If you’re new to budgeting or just hate the hassle of tracking every single expense, there’s a budget method perfect for you! The 50-30-20 budget method is simple and lightweight enough for you to manage your money in a way that ensures your essentials and entertainment expenses have sustainable funding opportunities.
Because I write and interview a lot about both of my debt payoff journeys – the $8k in 90 Day Challenge and paying off $10,000 living in NYC, I also talk a lot about how I used the 50-30-20 method exclusively to make both of those goals happen. With this in mind, I thought it was high time I created a post just for this budgeting method to answer any questions and share some related resources.
What is the 50-30-20 Budget Method?
Also known as The Balanced Money Formula (proposed by Elizabeth Warren and Amelia Warren Tyagi in their book, All Your Worth), the 50-30-20 budget method is perfect for first-time budgeters and those who don’t want to hassle with individual expense categories.
Here’s how it works, allocate your after-tax income into 3 portions:
- 50% – Needs like shelter, transportation, utilities, debt, and food.
- 30% – Wants or nonessential expenses that enhance your lifestyle such as gym memberships, cable, beauty essentials, or entertainment.
- 20% – Savings for rainy day funds or any after-tax retirement savings.
To stay within the 50-30-20 percentage brackets, you may need to make adjustments to current spending habits or get out of debt, but once you do, you’ll have a long-term, sustainable budget spending plan.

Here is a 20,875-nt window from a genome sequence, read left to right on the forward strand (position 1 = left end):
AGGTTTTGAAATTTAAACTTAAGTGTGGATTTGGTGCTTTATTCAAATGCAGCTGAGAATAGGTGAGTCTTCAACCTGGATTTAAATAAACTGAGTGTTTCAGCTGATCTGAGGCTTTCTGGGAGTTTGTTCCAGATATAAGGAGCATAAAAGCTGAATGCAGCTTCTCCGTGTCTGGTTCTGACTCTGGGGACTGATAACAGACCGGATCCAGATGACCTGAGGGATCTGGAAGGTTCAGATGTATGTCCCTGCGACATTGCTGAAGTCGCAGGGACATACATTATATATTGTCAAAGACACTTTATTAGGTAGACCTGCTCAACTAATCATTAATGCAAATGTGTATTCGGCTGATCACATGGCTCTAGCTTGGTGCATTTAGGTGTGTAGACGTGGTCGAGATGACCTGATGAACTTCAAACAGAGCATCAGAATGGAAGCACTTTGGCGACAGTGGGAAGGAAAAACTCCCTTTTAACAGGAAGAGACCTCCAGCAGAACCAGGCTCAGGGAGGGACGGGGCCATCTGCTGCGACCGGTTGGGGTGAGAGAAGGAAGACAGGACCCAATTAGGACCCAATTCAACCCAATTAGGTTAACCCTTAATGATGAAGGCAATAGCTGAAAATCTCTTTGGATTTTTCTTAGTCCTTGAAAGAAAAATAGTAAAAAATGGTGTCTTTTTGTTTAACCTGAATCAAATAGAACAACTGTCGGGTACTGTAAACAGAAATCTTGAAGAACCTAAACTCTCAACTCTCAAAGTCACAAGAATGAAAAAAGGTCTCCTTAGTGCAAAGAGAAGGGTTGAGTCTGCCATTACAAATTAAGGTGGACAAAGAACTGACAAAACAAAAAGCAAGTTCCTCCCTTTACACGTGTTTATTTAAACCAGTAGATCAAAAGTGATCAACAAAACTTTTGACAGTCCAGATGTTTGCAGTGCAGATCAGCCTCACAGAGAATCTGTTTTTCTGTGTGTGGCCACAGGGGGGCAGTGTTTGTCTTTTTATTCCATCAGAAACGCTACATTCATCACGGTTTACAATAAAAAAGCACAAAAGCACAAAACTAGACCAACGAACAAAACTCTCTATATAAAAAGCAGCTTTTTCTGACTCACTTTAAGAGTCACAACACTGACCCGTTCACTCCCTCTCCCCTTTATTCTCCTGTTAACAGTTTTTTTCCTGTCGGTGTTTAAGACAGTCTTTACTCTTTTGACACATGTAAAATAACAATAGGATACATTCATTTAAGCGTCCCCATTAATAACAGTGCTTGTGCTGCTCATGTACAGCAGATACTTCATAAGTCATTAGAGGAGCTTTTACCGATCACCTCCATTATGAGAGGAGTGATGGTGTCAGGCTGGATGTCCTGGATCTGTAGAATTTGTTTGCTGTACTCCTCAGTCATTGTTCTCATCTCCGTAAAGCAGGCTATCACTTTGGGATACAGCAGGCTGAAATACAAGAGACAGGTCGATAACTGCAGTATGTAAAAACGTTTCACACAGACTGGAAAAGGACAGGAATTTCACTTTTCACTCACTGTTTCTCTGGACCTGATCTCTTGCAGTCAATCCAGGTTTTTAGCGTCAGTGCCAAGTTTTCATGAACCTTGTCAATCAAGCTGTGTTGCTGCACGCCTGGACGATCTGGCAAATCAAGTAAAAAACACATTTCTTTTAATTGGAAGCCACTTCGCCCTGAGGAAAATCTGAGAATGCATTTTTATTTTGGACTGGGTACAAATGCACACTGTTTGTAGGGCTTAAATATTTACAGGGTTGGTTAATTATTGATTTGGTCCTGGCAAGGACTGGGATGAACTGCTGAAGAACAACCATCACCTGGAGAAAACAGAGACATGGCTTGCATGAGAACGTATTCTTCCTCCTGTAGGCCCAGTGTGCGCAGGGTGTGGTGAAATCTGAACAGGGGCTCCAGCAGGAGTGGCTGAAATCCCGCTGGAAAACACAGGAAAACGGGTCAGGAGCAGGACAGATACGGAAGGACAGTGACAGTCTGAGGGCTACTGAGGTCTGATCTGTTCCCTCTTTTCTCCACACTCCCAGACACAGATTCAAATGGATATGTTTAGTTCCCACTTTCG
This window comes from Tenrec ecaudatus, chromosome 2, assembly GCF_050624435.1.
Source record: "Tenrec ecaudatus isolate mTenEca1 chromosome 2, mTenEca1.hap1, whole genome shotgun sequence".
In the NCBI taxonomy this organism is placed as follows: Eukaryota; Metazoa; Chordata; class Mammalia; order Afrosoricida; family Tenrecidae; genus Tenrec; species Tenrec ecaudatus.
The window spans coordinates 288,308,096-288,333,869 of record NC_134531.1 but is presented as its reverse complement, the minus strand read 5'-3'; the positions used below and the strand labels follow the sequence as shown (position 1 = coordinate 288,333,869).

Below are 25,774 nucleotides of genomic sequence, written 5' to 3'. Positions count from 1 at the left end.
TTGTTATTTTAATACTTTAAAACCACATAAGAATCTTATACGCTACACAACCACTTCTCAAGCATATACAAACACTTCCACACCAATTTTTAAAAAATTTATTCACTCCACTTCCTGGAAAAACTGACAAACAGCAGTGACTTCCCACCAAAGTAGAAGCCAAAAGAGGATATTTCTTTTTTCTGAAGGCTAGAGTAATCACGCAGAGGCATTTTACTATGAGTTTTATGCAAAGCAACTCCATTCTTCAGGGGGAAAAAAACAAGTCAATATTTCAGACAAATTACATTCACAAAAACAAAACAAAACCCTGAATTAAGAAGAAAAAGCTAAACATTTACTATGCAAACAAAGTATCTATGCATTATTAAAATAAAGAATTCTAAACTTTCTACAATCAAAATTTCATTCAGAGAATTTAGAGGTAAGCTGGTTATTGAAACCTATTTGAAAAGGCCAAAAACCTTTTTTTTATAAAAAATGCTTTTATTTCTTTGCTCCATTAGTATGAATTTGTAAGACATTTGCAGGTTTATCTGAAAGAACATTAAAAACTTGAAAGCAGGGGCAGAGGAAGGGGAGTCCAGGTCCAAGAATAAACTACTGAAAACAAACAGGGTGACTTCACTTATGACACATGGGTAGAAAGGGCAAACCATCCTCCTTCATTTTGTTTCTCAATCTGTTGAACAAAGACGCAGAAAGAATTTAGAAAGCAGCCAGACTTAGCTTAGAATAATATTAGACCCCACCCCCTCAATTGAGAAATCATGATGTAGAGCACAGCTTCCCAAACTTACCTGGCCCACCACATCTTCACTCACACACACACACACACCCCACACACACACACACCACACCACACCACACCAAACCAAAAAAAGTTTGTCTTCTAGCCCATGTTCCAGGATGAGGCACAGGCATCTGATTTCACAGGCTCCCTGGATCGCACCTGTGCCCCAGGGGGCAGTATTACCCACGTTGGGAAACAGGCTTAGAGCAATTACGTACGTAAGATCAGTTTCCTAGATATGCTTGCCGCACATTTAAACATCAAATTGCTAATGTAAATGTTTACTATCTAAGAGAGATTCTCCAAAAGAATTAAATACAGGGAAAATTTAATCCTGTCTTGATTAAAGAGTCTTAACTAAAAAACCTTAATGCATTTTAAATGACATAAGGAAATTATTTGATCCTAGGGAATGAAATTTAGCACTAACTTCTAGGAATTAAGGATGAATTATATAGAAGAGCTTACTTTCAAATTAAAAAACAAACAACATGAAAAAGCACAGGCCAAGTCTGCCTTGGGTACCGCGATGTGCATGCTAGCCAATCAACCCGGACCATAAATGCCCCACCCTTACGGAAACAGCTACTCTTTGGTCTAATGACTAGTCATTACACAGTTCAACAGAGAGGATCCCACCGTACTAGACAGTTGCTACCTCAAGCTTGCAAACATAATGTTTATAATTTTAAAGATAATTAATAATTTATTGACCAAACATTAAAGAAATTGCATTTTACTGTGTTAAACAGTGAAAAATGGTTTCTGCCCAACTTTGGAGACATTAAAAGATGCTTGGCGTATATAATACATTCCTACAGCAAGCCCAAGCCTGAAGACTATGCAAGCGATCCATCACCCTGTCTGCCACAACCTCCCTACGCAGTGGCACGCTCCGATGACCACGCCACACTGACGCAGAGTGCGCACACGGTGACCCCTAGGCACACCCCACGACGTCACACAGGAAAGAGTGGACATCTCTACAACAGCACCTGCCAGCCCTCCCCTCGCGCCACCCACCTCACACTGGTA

For example, let’s say your income for this month is $3000:
50% is spent on living essentials (things you have to pay no matter what). This means your rent or mortgage, utilities, food, transportation, and debt should not exceed $1500 that month.
30% leaves you $900 to spend on whatever is fun and not required for you to survive. Spend it on clothing, entertainment, a massage, or hire a babysitter and cleaning service. Just stay within 30% of your income for that month.
20% will go into savings, which leaves you $600. After 6 months of savings, you’ll have $3600!
This is a “perfect” scenario of course, but it should give you an idea of how this budget method works (providing you’ve wrangled in all your expenses to fit within each percentage block).
The hardest part is sticking to a 50% Needs budget. When you first allocate percentages, you may find your current expenses take up an 80% or 90% scale. Some people find they have too much debt to be able to stick to a 50% budget.
This is a good thing!
This is how the 50-30-20 method shows you where to make changes and adjustments to your budget so your money can do more for you.
Reduce expenses or get of debt to reach your goal of 50-30-20. In my own finances, I still loosely use the 50-30-20 budget, and track all of my expenses by foldering them in my Learnvest My Money Center app.
Finance Bloggers Who Love to Use the 50-30-20 Budget Method
LearnVest recommends this budget approach for first-time budgeters because it helps you figure out how much money to allocate to one of the 3 categories. It also helps you make smarter choices on which expenses to get rid of.
Natalie Bacon likes the 50-30-20 method because it gives you a solid spending plan. Plus you don’t have to feel bad about spending on things you really want, as long as you stay within 30% of your income.
Alexa from Single Moms Income explains how the 50-30-20 budget is easy to use and flexible enough to help beginners plan out spending to meet all financial obligations.
Are You Ready to Try the 50-30-20 Budget?
If you’re new to budgeting or just don’t like the hassle of managing every single expense each month, the 50-30-20 budget method is perfect for you to manage your money in a way that makes sure you’re saving enough, managing essentials properly, and having fun.